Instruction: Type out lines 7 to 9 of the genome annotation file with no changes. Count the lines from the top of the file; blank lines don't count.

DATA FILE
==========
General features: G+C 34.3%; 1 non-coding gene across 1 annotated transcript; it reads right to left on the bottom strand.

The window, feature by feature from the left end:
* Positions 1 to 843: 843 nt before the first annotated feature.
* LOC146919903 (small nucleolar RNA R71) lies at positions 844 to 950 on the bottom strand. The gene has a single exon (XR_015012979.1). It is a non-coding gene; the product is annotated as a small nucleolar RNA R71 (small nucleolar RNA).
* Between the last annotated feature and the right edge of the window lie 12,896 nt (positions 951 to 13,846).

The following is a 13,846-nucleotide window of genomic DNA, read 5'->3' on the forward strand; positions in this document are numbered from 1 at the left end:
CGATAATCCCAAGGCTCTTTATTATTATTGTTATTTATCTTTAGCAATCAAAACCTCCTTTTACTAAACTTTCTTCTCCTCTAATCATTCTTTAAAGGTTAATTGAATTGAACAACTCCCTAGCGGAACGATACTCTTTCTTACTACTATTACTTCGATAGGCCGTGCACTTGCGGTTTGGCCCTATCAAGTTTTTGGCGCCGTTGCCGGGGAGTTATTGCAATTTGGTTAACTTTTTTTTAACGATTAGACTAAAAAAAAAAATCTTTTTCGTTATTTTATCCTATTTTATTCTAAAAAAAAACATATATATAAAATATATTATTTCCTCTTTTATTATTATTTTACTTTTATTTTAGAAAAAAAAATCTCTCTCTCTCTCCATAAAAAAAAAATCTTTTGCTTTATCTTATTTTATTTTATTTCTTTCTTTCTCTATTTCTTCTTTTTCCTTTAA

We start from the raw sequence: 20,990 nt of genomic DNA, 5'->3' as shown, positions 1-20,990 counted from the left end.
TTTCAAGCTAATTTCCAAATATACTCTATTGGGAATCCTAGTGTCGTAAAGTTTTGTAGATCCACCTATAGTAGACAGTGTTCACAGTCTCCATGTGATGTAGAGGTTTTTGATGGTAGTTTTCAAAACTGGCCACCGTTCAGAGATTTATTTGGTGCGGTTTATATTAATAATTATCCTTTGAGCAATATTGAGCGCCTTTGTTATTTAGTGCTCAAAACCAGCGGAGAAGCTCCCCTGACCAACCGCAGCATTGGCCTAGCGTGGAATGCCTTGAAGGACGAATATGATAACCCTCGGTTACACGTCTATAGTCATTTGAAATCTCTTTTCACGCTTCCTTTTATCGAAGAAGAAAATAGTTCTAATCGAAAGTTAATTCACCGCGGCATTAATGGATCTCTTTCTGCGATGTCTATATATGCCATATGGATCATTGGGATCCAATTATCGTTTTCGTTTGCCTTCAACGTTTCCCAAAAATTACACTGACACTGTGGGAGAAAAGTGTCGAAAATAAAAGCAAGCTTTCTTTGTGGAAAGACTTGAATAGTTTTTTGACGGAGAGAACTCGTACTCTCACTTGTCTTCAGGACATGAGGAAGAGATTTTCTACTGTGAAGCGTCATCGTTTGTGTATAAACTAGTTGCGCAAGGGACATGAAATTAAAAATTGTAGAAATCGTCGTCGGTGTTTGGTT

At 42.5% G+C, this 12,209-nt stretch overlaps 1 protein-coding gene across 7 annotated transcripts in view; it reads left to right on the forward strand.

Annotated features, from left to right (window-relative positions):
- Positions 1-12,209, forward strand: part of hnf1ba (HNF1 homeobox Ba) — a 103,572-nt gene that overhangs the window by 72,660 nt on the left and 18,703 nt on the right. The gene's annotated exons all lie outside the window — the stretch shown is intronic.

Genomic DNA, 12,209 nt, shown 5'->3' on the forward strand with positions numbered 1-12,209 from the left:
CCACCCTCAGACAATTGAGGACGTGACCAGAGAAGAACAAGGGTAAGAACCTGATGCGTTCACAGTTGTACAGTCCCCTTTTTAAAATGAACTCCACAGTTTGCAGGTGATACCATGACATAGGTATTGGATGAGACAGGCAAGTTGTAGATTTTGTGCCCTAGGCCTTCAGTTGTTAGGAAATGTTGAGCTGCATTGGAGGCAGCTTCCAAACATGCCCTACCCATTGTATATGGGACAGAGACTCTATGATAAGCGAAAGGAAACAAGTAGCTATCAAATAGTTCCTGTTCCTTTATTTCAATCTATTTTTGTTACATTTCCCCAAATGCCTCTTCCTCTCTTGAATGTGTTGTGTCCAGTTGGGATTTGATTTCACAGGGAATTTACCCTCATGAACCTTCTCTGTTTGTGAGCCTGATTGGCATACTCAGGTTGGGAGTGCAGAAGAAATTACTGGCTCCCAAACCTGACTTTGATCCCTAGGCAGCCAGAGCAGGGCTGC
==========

CGATAATCCCAAGGCTCTTTATTATTATTGTTATTTATCTTTAGCAATCAAAACCTCCTTTTACTAAACTTTCTTCTCCTCTAATCATTCTTTAAAGGTTAATTGAATTGAACAACTCCCTAGCGGAACGATACTCTTTCTTACTACTATTACTTCGATAGGCCGTGCACTTGCGGTTTGGCCCTATCAAGTTTTTGGCGCCGTTGCCGGGGAGTTATTGCAATTTGGTTAACTTTTTTTTAACGATTAGACTAAAAAAAAAAATCTTTTTCGTTATTTTATCCTATTTTATTCTAAAAAAAAACATATATATAAAATATATTATTTCCTCTTTTATTATTATTTTACTTTTATTTTAGAAAAAAAAATCTCTCTCTCTCTCCATAAAAAAAAAATCTTTTGCTTTATCTTATTTTATTTTATTTCTTTCTTTCTCTATTTCTTCTTTTTCCTTTAA

We start from the raw sequence: 20,990 nt of genomic DNA, 5'->3' as shown, positions 1-20,990 counted from the left end.
TTTCAAGCTAATTTCCAAATATACTCTATTGGGAATCCTAGTGTCGTAAAGTTTTGTAGATCCACCTATAGTAGACAGTGTTCACAGTCTCCATGTGATGTAGAGGTTTTTGATGGTAGTTTTCAAAACTGGCCACCGTTCAGAGATTTATTTGGTGCGGTTTATATTAATAATTATCCTTTGAGCAATATTGAGCGCCTTTGTTATTTAGTGCTCAAAACCAGCGGAGAAGCTCCCCTGACCAACCGCAGCATTGGCCTAGCGTGGAATGCCTTGAAGGACGAATATGATAACCCTCGGTTACACGTCTATAGTCATTTGAAATCTCTTTTCACGCTTCCTTTTATCGAAGAAGAAAATAGTTCTAATCGAAAGTTAATTCACCGCGGCATTAATGGATCTCTTTCTGCGATGTCTATATATGCCATATGGATCATTGGGATCCAATTATCGTTTTCGTTTGCCTTCAACGTTTCCCAAAAATTACACTGACACTGTGGGAGAAAAGTGTCGAAAATAAAAGCAAGCTTTCTTTGTGGAAAGACTTGAATAGTTTTTTGACGGAGAGAACTCGTACTCTCACTTGTCTTCAGGACATGAGGAAGAGATTTTCTACTGTGAAGCGTCATCGTTTGTGTATAAACTAGTTGCGCAAGGGACATGAAATTAAAAATTGTAGAAATCGTCGTCGGTGTTTGGTT